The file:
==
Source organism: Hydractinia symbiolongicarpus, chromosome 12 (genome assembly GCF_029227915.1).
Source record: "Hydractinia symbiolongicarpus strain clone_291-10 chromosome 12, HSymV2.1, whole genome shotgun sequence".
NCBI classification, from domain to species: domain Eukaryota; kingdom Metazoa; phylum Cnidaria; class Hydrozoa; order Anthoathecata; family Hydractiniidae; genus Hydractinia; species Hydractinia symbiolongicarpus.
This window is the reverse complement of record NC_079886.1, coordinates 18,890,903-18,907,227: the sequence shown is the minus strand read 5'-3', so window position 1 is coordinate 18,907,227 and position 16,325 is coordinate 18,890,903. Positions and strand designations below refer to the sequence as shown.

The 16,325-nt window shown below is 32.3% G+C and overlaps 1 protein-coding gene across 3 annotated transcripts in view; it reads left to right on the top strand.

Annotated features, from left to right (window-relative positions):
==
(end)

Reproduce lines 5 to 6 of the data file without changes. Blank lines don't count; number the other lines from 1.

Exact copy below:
The 16,325-nt window shown below is 32.3% G+C and overlaps 1 protein-coding gene across 3 annotated transcripts in view; it reads left to right on the top strand.

Annotated features, from left to right (window-relative positions):